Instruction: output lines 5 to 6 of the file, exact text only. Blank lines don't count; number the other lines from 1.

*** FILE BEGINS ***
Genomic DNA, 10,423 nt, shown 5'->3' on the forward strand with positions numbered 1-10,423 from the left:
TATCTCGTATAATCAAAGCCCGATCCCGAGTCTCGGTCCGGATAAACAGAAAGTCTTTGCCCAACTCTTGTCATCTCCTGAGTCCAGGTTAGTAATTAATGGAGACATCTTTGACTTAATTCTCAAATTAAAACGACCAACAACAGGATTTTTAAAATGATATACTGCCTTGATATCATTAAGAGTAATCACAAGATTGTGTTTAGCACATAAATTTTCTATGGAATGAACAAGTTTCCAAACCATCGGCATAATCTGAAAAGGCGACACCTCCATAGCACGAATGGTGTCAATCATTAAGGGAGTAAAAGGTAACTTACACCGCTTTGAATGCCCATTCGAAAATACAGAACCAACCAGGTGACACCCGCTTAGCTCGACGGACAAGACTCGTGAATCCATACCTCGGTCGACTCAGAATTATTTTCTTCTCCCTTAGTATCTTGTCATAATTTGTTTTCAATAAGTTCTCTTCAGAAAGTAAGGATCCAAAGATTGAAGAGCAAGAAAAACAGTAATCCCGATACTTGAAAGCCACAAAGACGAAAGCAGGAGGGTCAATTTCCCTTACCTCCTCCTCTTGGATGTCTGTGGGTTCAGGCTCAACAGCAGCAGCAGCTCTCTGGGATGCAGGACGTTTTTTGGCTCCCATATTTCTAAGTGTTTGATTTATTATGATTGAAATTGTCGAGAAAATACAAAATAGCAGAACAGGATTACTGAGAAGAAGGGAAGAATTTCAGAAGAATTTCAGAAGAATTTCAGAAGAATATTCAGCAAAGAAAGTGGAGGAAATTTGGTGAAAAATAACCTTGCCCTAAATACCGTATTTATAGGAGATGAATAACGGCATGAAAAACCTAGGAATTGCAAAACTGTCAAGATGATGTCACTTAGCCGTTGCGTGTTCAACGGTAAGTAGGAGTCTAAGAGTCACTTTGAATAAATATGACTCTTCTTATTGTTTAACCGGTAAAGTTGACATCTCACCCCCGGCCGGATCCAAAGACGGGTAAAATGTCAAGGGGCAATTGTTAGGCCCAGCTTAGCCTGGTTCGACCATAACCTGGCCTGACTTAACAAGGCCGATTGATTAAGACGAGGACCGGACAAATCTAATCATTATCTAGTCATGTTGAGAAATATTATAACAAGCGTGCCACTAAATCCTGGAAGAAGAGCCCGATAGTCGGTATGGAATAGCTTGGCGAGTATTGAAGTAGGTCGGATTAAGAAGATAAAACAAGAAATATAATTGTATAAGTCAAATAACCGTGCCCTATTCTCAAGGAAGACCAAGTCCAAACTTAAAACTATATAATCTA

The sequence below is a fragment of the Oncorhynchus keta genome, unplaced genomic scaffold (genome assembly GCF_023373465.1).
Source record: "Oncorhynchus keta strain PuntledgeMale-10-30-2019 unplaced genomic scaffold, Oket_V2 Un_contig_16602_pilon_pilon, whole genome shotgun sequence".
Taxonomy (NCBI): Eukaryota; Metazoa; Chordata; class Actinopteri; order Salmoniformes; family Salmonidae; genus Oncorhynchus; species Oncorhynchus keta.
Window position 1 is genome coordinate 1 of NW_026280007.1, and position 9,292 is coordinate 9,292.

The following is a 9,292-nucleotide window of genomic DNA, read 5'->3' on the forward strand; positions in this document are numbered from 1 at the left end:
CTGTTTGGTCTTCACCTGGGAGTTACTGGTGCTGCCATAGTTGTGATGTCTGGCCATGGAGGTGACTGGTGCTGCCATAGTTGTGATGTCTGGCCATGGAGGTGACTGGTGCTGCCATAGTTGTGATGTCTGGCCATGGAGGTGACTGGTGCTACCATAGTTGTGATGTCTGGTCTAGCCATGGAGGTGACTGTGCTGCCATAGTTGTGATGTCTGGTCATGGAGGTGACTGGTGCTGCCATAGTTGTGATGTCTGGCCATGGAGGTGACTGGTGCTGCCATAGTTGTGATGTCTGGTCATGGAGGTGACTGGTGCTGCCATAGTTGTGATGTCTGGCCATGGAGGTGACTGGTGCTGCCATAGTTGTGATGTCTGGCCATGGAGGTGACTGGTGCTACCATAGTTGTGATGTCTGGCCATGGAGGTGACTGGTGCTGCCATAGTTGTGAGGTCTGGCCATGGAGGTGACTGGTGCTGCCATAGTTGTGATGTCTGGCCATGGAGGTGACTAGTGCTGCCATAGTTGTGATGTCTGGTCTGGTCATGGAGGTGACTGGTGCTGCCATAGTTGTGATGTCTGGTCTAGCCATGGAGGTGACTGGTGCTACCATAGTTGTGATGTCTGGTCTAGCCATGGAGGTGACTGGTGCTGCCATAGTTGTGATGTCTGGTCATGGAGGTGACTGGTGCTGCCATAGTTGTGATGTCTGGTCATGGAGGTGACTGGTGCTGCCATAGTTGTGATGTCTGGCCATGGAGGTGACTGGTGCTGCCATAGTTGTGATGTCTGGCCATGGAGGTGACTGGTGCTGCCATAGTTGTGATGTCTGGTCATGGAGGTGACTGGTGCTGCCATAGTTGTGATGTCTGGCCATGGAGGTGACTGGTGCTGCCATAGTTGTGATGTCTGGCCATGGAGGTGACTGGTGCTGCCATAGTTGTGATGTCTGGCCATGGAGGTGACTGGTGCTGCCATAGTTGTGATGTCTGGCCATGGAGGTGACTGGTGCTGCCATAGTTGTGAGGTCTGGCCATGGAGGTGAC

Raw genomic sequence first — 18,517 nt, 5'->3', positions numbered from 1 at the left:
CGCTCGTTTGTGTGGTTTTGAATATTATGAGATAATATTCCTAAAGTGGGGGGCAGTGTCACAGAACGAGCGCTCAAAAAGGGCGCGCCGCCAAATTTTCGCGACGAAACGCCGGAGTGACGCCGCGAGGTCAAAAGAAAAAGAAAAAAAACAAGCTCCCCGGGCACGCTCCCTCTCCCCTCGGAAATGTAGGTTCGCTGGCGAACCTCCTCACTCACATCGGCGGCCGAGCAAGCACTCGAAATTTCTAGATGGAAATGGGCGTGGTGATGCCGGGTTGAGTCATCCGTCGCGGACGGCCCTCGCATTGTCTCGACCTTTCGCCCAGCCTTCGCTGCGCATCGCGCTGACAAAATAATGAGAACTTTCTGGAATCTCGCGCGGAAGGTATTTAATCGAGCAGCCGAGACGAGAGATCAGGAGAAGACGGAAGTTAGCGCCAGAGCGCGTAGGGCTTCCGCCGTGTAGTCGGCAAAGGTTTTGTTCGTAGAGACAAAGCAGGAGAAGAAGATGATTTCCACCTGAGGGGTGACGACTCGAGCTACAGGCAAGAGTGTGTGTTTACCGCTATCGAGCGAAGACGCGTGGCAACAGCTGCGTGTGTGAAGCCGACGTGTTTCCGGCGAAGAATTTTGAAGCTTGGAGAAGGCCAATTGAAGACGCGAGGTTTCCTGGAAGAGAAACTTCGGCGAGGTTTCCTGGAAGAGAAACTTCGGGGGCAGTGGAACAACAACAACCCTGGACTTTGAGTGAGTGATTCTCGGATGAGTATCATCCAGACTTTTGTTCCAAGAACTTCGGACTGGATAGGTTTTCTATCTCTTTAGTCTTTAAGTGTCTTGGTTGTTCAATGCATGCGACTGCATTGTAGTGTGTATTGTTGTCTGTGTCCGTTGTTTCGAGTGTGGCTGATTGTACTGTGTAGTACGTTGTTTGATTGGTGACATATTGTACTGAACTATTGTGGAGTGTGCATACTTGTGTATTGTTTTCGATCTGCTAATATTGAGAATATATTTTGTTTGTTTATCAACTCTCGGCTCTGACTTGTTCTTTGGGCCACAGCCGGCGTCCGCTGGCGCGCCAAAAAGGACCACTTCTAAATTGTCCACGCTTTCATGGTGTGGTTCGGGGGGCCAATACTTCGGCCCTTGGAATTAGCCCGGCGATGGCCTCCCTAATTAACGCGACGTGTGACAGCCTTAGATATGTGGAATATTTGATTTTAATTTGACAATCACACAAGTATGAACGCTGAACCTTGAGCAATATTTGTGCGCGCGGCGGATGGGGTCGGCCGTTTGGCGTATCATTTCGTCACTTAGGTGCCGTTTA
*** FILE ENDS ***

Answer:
Taxonomy (NCBI): Eukaryota; Metazoa; Chordata; class Actinopteri; order Salmoniformes; family Salmonidae; genus Oncorhynchus; species Oncorhynchus keta.
Window position 1 is genome coordinate 1 of NW_026280007.1, and position 9,292 is coordinate 9,292.